> > isPrime x = foldr (f x) True primes
>
> FWIW, another way to write this code (without needing to think about
> how "fold bails early") is
>
> primes = 2: [x | x <−[3,5..], all (\p −> x `mod` p > 0)
> (factorsToTry x)]
> where
> factorsToTry x = takeWhile (\p −> p*p <= x) primes
>
> Both of these algorithms best the "sieve" we began with and run
> quickly, but as you can see (possibly more clearly from my
> rephrasing), this algorithm is not actually the Sieve of Eratosthenes
> -- it's actually a classic naive primes algorithm which checks a
> number for primality by trying to divide it by every prime up to its
> square root.
>
> But that's okay, because our initial algorithm ISN'T THE REAL SIEVE
> EITHER. Markus Fischmann hits the nail on the head when he says
> > The characteristics of a sieve is, that it uses the already found
> > primes to generate a list of non-primes that is then removed from a
> > list of candiates for primeness.
>
> But then we get distracted by a discussion about avoiding division.
> It's true that the real sieve avoids division, but it is NOT true
> that every algorithm that avoids division is the sieve. The thread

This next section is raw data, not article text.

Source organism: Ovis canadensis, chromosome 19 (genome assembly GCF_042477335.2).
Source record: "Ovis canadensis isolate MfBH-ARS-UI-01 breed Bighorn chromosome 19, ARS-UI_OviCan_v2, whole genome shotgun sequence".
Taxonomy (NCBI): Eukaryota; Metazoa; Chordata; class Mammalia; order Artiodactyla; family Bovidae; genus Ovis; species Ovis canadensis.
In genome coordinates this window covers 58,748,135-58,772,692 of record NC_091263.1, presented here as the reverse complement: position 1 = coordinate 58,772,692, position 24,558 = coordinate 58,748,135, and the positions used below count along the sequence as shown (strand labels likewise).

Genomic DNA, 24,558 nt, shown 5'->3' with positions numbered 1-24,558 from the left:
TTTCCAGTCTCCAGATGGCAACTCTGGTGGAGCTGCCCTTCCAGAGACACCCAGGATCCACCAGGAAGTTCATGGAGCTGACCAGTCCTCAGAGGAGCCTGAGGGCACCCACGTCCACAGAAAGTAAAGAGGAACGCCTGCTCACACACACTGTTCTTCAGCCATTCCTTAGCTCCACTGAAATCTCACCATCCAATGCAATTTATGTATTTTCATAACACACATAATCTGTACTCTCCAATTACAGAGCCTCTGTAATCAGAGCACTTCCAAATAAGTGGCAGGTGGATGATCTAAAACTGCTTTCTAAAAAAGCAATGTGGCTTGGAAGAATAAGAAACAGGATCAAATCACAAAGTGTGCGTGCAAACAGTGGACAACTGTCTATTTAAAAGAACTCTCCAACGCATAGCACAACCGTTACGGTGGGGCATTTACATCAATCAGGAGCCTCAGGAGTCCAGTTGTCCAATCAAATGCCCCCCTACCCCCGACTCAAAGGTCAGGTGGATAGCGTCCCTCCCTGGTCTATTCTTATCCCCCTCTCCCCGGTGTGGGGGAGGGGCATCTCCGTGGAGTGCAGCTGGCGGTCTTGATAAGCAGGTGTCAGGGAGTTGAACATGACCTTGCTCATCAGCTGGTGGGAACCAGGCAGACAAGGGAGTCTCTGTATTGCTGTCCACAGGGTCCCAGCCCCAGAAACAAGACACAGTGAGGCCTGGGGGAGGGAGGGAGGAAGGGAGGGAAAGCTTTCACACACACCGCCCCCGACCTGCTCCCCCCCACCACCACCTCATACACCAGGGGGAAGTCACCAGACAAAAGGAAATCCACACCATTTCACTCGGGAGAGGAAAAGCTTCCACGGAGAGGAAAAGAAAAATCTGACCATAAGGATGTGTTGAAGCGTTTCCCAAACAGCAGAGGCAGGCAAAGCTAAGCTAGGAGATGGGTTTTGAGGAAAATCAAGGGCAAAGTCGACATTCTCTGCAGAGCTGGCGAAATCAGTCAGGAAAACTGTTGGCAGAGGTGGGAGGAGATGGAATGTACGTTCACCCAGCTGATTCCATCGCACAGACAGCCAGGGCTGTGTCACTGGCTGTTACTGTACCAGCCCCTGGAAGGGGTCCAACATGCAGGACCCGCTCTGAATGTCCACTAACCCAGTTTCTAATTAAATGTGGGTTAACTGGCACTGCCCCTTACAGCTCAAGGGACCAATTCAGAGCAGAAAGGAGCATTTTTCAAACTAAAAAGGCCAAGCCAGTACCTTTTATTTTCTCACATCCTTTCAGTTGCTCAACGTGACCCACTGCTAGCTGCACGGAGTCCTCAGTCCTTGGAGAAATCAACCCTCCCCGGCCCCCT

> ends with this algorithm from Yitzchak Gale:
> > -- Delete the elements of the first list from the second list,
> > -- where both lists are assumed sorted and without repetition.
> > deleteOrd :: Ord a => [a] -> [a] -> [a]
> > deleteOrd xs@(x:xs') ys@(y:ys')
> > | x > y = y : deleteOrd xs ys'
> > | x < y = deleteOrd xs' ys
> > | otherwise = deleteOrd xs' ys'
> > deleteOrd _ ys = ys
> >
> > sieve (x:xs) = x : sieve (deleteOrd [x+x,x+x+x..] xs)
> > sieve _ = []
> >
> > primes = sieve [2..]
>
> Which seems reasonable, until you realize that every prime p we come
> up with is still "considered" by k deleteOrd filters, where k is the
> number of primes that preceeded it.
>
> So, let's recap: the original algorithm is beautiful and simple, but
> it is NOT the actual Sieve of Eratosthenes, NOT because it uses
> modulus, but because fundamentally, at the highest level, it is a
> different algorithm. At the risk of beating a dead horse, let's see
> why it's not the real sieve.
>
> What makes the sieve an efficient algorithm are the details of *what*
> gets "crossed off", *when*, and *how many times*. Suppose that we are
> finding the first 100 primes (i.e., 2 through 541), and have just
> discovered that 17 is prime. We will begin crossing off at 289 (i.e.,